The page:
I nabbed this thin woven Polka dot from my cheap shop. I fell for the type of polka dot instantly, it just felt so 80s to me; Big black dots, spaced well apart, combine with the lightness of material, i felt it was say ‘batwing’ to me.
When I got it home, I instantly regretted only getting three metres of the stuff. I should have doubled the length as I ended up wanting to use it for a Wear Lemonade Dita, which needs about 5-6 metres depending on pattern repeat. The last Dita I made was too heavy with the choice of fabric being a slightly thick Jersey, so I am desperate to get a decent summer version.
I did pop back to the store for some extra, but it was in vain; They have a very high turnover and it was gone. This left me in a slight predicament, But at least I had a general Idea of shape and style I wanted for the fabric.
After a few sketched ans some internet Inspo, I decided to just go for it and do something I have never done before: I worked straight into the fabric, literally just cut out a dress shape and just sewed it up!
So How Did It Sew?
I was so shocked at how stupidly simple it was, then questioned why I had never attempted something like this before. All I did was have a few rough measurements, add some where i wanted to insert a waist, and shortened the neck at the front.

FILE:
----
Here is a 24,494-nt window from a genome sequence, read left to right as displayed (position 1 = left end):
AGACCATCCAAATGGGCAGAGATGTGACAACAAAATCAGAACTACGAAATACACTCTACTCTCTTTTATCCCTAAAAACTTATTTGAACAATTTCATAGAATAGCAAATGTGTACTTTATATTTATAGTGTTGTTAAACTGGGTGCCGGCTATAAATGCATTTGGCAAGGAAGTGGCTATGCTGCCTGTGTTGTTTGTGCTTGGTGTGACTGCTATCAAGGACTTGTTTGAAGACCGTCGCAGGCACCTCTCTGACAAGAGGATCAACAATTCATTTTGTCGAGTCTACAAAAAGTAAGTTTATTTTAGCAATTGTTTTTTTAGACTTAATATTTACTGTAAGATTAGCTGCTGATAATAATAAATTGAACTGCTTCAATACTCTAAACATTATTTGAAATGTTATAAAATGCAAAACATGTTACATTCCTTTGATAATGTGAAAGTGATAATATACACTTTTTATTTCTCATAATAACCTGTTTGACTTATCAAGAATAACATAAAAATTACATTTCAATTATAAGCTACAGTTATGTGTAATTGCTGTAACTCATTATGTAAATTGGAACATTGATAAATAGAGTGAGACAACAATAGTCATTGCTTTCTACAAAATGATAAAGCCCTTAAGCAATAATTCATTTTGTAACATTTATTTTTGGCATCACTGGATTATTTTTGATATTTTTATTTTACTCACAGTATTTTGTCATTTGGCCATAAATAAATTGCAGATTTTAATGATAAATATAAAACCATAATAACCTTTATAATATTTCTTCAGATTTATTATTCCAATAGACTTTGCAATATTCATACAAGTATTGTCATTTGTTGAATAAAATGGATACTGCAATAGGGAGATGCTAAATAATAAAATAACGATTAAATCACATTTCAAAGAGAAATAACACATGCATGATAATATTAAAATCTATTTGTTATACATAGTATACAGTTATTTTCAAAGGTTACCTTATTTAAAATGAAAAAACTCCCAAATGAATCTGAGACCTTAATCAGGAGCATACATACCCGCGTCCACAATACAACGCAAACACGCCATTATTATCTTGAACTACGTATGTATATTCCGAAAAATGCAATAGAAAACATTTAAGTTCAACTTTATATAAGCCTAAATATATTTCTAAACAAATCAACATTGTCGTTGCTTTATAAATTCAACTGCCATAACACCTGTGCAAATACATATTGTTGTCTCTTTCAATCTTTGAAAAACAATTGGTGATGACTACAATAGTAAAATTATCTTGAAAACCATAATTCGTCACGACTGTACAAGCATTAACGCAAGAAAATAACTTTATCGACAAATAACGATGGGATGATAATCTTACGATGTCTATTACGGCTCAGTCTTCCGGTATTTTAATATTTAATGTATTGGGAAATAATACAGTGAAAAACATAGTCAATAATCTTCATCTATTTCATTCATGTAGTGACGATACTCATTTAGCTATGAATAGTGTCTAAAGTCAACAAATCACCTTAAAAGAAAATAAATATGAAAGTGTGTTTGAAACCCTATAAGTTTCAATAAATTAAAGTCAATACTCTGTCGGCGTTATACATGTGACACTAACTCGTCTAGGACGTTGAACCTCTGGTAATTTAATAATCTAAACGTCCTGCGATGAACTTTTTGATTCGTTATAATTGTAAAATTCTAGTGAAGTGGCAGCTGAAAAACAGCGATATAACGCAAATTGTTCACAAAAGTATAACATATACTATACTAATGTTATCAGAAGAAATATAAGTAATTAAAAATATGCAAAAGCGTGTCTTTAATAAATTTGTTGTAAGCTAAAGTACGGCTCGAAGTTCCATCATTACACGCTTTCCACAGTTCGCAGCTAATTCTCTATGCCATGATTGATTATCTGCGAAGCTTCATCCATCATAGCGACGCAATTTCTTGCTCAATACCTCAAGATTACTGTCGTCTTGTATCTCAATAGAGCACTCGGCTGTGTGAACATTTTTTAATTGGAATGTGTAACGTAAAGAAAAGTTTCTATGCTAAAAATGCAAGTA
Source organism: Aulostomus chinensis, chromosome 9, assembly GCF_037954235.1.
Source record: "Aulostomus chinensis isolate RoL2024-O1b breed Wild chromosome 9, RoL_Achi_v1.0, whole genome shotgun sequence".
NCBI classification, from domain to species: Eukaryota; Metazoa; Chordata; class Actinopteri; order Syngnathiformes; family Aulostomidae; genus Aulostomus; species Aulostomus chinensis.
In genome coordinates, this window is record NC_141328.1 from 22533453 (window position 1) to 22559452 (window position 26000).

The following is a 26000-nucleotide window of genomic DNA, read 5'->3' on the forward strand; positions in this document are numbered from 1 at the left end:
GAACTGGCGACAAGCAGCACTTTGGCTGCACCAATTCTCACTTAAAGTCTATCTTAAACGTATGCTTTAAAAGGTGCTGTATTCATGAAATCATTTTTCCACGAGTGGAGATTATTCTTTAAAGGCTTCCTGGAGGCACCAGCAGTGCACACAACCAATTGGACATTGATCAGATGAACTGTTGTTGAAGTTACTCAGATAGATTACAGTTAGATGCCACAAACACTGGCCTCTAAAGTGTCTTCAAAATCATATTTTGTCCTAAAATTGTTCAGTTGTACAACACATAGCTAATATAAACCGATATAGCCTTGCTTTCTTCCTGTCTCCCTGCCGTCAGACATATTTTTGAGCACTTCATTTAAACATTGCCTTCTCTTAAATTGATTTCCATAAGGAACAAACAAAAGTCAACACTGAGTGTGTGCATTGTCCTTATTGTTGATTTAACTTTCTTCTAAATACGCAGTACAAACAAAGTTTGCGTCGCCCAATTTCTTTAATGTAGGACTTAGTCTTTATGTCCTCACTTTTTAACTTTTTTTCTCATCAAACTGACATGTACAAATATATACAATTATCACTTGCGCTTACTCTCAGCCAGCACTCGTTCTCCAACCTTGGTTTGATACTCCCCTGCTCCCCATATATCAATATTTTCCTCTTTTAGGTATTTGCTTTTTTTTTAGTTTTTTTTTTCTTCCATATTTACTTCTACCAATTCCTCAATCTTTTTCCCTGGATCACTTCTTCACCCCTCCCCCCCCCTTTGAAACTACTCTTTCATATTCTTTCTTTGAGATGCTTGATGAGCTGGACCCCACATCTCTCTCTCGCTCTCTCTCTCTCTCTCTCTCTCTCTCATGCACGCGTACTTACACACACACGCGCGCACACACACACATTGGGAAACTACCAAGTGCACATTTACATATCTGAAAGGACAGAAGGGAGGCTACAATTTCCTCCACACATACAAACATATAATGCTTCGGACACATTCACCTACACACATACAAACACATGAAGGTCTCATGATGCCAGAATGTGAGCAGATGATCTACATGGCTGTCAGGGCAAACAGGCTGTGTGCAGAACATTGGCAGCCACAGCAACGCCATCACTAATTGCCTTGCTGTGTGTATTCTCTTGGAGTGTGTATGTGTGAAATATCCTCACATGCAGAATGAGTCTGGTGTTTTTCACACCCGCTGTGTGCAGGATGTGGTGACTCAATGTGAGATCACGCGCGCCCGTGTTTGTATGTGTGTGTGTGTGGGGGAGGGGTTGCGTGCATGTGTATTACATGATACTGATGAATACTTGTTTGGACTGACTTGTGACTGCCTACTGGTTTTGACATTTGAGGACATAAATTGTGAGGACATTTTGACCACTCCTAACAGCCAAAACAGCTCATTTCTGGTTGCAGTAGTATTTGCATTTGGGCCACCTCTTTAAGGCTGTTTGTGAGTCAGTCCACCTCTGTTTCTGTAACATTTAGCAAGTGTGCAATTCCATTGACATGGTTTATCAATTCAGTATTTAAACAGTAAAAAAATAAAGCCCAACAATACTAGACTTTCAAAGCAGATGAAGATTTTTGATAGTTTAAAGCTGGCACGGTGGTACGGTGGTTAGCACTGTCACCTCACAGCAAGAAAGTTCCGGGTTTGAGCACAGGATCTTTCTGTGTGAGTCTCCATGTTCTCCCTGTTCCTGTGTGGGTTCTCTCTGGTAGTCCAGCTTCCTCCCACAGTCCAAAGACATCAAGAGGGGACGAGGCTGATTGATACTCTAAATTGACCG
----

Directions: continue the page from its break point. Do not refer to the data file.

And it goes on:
For the waist I measured out some elastic and just sewed it into the fabric. I had considered some elastic casing, or drawstring inside. But the lazy in me come out. I will add that adding this after the dress is constructed is a bugger to get straight, even though its quick, its not without its difficulties of stretching and pinning. In fact its very awkward on the machine and I ended up holding the elastic taunt with my mouth as I sewed!
Since I felt I hadn’t done much to the dress, I decided to add a belt and some loops, the rest of the garment was just hemming. I chose black over white thread to add an accent, as with the elastic.
I honestly can’t recommend giving something like this a go yourself. Going back to basics is a learning curve in itself, plus for very little effort I now have something I would consider a vintage replica dress.